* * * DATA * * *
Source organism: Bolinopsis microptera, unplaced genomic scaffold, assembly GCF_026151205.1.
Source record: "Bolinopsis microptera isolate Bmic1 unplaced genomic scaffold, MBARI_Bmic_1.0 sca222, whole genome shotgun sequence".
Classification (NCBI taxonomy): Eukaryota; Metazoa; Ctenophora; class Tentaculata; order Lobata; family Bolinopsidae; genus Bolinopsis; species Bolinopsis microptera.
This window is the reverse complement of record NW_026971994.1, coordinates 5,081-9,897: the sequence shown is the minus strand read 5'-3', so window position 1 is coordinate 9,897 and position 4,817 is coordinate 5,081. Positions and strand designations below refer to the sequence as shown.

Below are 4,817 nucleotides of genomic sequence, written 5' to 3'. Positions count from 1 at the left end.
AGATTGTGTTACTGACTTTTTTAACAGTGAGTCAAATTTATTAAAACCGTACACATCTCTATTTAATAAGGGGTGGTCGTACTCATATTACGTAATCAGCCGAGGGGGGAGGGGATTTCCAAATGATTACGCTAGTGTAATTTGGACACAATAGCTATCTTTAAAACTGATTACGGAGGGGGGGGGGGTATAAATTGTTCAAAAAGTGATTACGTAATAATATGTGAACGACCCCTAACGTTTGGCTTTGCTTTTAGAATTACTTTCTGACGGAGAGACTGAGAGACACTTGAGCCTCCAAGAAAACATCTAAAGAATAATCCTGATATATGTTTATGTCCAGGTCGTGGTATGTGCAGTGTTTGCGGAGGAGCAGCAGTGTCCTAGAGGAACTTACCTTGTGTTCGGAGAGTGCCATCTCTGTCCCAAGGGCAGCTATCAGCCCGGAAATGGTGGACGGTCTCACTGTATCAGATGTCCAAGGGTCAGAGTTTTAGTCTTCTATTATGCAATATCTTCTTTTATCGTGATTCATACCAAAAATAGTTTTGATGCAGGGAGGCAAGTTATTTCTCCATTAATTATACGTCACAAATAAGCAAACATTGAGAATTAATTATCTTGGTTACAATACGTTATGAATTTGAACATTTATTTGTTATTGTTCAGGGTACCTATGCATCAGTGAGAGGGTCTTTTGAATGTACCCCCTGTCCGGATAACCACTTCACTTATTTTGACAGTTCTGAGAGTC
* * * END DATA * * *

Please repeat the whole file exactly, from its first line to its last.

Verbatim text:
Source organism: Bolinopsis microptera, unplaced genomic scaffold, assembly GCF_026151205.1.
Source record: "Bolinopsis microptera isolate Bmic1 unplaced genomic scaffold, MBARI_Bmic_1.0 sca222, whole genome shotgun sequence".
Classification (NCBI taxonomy): Eukaryota; Metazoa; Ctenophora; class Tentaculata; order Lobata; family Bolinopsidae; genus Bolinopsis; species Bolinopsis microptera.
This window is the reverse complement of record NW_026971994.1, coordinates 5,081-9,897: the sequence shown is the minus strand read 5'-3', so window position 1 is coordinate 9,897 and position 4,817 is coordinate 5,081. Positions and strand designations below refer to the sequence as shown.

Below are 4,817 nucleotides of genomic sequence, written 5' to 3'. Positions count from 1 at the left end.
AGATTGTGTTACTGACTTTTTTAACAGTGAGTCAAATTTATTAAAACCGTACACATCTCTATTTAATAAGGGGTGGTCGTACTCATATTACGTAATCAGCCGAGGGGGGAGGGGATTTCCAAATGATTACGCTAGTGTAATTTGGACACAATAGCTATCTTTAAAACTGATTACGGAGGGGGGGGGGGTATAAATTGTTCAAAAAGTGATTACGTAATAATATGTGAACGACCCCTAACGTTTGGCTTTGCTTTTAGAATTACTTTCTGACGGAGAGACTGAGAGACACTTGAGCCTCCAAGAAAACATCTAAAGAATAATCCTGATATATGTTTATGTCCAGGTCGTGGTATGTGCAGTGTTTGCGGAGGAGCAGCAGTGTCCTAGAGGAACTTACCTTGTGTTCGGAGAGTGCCATCTCTGTCCCAAGGGCAGCTATCAGCCCGGAAATGGTGGACGGTCTCACTGTATCAGATGTCCAAGGGTCAGAGTTTTAGTCTTCTATTATGCAATATCTTCTTTTATCGTGATTCATACCAAAAATAGTTTTGATGCAGGGAGGCAAGTTATTTCTCCATTAATTATACGTCACAAATAAGCAAACATTGAGAATTAATTATCTTGGTTACAATACGTTATGAATTTGAACATTTATTTGTTATTGTTCAGGGTACCTATGCATCAGTGAGAGGGTCTTTTGAATGTACCCCCTGTCCGGATAACCACTTCACTTATTTTGACAGTTCTGAGAGTC